September 28, 2008

Short field lengthens O's struggles

AUBURN, Ala. -- In Tennessee's playbook, they are called "must-score" plays, and they are supposed to be the bedrock of the Volunteers' offense when they, as the name transparently suggests, most need points.

Yet don't saddle this loss -- Tennessee's third with summer just dead a week -- on a failed two-point conversion that never should have been the difference in the game.

The Vols offense spent more time in Auburn territory on Saturday than Sherman in Georgia, but it was mostly for naught in an unsettling 14-12 loss. Aside from a nine-play, 37-yard drive that Montario Hardesty capped with his fourth rushing touchdown of the season in the third quarter, Tennessee's offense faltered on a short field that could have been turned into a comfortable lead and season-sustaining win. The Vols had possessions start at Auburn's 44-, 37-, 38- and 46-yard lines but scored only once.

On a day in which the UT defense yielded just seven points and 226 yards despite being forced onto the field for nearly 33 minutes, it wasn't nearly good enough.

"I thought we were a first down away from kicking a field goal and winning the ballgame," said first-year offensive coordinator Dave Clawson. "That's all we had to do. Our defense, Coach Chavis and the defensive staff and defensive players, really played a well football game. More than well enough for us to win. We didn't do the job on offense."

The Vols closed the contest with three-and-out possessions on five of its final six chances, including the last four. Tennessee's final 12 offensive snaps -- which came either near midfield or in Auburn territory -- netted just 12 total yards and elapsed only 5 minutes, 8 seconds off the game clock.

"I'm past pissed off," said wideout Gerald Jones, a rare bright spot on the UT offense with 107 all-purpose yards. "That's a I can say about it."

Jones' frustrations were easily understood. Repeatedly the sophomore from Oklahoma set up the Vols with good field position, including a 40-yarder that set up the offense at Auburn's 38-yard line. Working at quarterback, Jones ran for no gain and had a screen pass bounce off the hands of Lucas Taylor. On third down quarterback Jonathan Crompton, who did not complete a pass over the final 22 minutes of game clock, lost 2 yards on a quarterback draw, and the Vols punted.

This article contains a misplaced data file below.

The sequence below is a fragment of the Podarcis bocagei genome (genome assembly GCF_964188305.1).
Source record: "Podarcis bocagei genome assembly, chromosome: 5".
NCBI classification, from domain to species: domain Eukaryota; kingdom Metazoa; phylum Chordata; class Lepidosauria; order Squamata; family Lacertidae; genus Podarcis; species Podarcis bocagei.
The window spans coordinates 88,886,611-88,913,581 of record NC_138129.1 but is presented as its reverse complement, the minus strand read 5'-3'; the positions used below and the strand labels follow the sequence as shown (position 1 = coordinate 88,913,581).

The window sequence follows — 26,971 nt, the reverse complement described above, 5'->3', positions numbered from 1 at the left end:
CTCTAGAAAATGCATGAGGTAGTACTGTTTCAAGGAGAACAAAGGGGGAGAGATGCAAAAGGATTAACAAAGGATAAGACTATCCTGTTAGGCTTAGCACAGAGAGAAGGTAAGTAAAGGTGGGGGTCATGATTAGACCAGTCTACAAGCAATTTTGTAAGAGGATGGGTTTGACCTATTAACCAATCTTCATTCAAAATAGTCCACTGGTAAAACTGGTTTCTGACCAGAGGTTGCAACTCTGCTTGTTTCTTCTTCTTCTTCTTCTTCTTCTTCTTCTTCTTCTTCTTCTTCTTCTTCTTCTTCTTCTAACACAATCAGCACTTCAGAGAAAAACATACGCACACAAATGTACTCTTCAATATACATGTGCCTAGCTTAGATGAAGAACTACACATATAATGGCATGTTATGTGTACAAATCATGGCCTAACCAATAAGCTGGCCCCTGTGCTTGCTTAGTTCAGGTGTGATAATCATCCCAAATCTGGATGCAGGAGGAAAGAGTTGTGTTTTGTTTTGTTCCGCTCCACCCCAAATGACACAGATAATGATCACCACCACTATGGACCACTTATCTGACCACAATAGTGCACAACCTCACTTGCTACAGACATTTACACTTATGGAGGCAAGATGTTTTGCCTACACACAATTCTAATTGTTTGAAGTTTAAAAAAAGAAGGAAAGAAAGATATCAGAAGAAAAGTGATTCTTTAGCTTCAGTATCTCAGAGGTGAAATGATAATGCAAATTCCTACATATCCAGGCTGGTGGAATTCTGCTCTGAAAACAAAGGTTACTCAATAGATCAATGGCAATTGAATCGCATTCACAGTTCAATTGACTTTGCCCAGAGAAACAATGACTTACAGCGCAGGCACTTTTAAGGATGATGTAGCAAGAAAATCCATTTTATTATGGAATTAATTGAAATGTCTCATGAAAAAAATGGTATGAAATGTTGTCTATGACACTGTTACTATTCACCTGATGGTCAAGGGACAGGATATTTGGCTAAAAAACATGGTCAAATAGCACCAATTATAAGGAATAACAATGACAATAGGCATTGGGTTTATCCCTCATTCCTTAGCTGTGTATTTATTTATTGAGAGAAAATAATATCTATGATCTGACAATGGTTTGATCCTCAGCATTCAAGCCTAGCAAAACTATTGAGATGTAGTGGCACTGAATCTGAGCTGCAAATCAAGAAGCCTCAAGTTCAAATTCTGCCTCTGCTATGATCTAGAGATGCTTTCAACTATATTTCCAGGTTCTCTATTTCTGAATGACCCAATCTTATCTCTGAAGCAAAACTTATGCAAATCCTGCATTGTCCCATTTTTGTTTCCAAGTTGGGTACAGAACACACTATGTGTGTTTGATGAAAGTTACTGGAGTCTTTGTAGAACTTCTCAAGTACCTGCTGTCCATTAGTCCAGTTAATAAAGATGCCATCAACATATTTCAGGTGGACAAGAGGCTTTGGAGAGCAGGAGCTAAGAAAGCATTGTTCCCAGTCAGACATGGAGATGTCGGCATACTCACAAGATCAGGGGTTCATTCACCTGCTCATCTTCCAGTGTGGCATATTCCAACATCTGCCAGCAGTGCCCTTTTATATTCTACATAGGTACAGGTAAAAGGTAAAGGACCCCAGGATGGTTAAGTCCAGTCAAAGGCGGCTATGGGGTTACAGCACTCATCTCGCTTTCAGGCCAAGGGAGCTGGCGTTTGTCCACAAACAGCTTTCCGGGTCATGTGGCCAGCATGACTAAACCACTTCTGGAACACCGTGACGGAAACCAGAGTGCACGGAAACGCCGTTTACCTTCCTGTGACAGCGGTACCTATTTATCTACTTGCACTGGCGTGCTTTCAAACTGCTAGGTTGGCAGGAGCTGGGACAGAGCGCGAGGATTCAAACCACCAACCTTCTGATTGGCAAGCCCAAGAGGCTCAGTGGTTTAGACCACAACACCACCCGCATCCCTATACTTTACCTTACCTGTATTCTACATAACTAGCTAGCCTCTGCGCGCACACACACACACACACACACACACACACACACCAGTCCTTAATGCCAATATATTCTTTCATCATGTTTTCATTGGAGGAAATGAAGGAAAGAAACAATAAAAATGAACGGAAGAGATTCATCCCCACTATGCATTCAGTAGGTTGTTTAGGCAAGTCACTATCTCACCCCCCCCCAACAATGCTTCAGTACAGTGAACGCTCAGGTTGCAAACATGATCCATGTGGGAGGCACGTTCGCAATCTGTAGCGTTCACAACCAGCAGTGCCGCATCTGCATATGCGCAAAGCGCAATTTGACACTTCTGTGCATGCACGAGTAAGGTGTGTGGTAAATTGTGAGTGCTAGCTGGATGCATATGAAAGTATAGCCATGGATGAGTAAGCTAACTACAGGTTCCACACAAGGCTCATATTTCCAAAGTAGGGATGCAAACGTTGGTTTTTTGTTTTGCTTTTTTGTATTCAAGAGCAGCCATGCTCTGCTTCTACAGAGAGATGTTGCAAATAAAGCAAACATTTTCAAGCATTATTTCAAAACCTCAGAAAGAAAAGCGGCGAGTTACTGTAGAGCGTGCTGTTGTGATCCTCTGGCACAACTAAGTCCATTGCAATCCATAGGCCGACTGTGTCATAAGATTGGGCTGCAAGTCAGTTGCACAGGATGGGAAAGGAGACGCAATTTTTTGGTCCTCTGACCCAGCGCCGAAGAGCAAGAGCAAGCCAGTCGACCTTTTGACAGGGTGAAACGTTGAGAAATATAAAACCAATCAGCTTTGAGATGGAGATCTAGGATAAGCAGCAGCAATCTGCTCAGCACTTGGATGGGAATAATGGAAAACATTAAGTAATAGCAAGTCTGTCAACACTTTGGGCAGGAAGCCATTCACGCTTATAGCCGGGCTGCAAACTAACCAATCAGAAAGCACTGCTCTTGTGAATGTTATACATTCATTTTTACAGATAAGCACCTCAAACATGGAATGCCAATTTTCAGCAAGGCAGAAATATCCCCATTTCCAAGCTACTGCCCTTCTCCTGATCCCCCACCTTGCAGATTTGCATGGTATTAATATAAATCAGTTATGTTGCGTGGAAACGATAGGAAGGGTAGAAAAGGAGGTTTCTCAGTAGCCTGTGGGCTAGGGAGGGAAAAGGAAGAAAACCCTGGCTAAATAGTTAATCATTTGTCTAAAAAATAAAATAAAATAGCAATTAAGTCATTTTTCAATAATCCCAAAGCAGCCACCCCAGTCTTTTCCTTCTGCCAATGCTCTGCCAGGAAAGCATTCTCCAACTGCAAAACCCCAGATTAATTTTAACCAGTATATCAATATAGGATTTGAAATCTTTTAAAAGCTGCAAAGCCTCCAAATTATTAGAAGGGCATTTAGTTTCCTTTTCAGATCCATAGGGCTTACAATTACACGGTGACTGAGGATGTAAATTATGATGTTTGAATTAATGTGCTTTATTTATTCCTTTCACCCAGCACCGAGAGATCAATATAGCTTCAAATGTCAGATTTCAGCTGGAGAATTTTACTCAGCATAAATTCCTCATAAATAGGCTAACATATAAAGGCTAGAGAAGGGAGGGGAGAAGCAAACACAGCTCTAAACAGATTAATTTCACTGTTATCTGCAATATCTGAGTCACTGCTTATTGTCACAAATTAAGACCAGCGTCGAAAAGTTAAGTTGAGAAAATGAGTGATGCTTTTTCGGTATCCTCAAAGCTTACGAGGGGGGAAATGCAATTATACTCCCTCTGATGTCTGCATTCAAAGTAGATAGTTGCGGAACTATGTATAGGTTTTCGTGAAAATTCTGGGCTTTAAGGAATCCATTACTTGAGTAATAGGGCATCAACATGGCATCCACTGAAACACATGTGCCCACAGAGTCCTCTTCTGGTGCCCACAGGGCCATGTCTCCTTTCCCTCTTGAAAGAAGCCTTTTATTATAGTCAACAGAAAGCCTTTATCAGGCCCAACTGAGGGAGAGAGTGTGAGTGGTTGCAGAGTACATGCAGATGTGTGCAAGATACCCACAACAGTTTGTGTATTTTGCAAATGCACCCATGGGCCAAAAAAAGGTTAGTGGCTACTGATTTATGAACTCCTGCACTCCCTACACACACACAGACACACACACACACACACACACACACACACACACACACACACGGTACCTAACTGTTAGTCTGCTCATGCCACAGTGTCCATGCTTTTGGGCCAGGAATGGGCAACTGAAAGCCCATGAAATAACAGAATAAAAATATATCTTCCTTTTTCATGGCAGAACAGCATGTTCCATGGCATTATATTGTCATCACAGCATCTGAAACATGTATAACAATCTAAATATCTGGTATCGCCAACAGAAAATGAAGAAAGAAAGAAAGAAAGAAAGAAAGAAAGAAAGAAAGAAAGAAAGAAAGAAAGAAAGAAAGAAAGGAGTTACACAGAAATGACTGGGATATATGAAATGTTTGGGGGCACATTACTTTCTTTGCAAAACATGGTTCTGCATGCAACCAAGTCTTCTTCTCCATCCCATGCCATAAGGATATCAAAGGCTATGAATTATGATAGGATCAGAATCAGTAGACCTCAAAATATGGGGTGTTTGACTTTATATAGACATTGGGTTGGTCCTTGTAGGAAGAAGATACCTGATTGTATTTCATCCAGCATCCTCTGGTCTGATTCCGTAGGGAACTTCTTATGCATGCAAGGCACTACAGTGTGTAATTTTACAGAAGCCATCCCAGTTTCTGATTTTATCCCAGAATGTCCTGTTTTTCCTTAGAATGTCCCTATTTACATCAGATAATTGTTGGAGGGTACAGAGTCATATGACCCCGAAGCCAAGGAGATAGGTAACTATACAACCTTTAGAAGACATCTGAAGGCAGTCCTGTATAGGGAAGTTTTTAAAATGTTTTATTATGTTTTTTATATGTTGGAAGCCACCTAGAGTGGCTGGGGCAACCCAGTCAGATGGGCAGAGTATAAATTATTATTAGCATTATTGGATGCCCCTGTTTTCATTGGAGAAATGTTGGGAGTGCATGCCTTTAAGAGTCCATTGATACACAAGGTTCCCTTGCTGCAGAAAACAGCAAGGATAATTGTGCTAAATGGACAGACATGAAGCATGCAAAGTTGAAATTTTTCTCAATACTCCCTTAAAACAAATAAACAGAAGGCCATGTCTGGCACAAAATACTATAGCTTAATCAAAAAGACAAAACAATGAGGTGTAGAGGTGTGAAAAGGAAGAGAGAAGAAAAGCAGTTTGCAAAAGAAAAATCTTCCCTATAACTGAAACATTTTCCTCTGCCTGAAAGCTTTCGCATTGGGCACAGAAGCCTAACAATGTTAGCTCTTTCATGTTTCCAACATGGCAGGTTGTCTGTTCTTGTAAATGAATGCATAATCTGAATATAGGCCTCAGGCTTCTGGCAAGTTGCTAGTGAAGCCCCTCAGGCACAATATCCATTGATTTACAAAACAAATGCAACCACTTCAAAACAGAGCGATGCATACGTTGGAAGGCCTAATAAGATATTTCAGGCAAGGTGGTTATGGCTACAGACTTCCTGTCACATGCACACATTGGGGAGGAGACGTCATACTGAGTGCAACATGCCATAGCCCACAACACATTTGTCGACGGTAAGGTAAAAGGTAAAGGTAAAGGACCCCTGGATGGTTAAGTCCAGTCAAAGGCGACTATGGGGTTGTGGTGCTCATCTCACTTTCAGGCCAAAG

It was a snapshot of the Tennessee offense -- not just in this game but this season. In their opener at UCLA, the Vols got a dazzling return from Jones to the Bruins' 26-yard line. It backtracked 12 yards over the next three plays and pushed itself out of field goal range.

"When we play like we did today, it's hard to feel like you're really close," Clawson said. "We certainly had some opportunities to make plays, and we didn't. Again, you watch the film and find out exactly why it happened. But it's very disappointing and one thing you do is put your bootstraps on, go back to work and work like crazy to fix it. That's the only option we have."

While the Vols had some modest success running the football, finishing with 124 net yards on the ground, they were largely ineffective on the ground in the second half when Auburn's defense crept closer to the line of scrimmage. In the opening two quarters, Tennessee tailbacks only had two carries of 2 yards or less. That number ballooned to eight in the second half, which didn't help the Vols on second and third downs. UT converted just 4 of 16 third-down conversions -- a number slightly worse than their season conversion rate of 35 percent (20 of 57).

"In the second half the defense gave us plenty of field position and opportunities -- along with the punts and the punt returns -- to make yards. We didn't get anything out of it," head coach Phillip Fulmer said. "We kind of ran the gamut with the different things we tried. But to play offense you've got to execute. That's first and foremost."
Fundamental execution of base plays has doomed the Vols in their three losses. Following three turnovers inside opponents' 5-yard lines entering Saturday's game, Tennessee responded with a turnover inside its own 5-yard line. Crompton and Arian Foster botched a second-quarter handoff that Auburn's Jake Ricks recovered in the end zone for what proved to be the game-winning score.

"That was the frustration of it," Clawson said. "Our defense kept going out there and getting the job done and getting the job done. And we let them down. That's on me."

For the season Tennessee's offense now ranks dead-last in the SEC in passing efficiency (96.4, the only team under 100), 11th in scoring offense (19.2), 11th in first downs and 10th in third-down conversion rate.

All of that has Clawson scrambling for an answer.

"It got to a point where Auburn just loaded up the box, pressured us and gave us some great looks to throw it and we didn't take advantage of it at all," Clawson said. "It's challenging. You're looking up and down your game sheet and trying to find a way. I went up and down that sheet three times, tried everything that we had prepared and certainly didn't dial up a good one."

Time's running out on this season for the Vols' offense to get dialed in.

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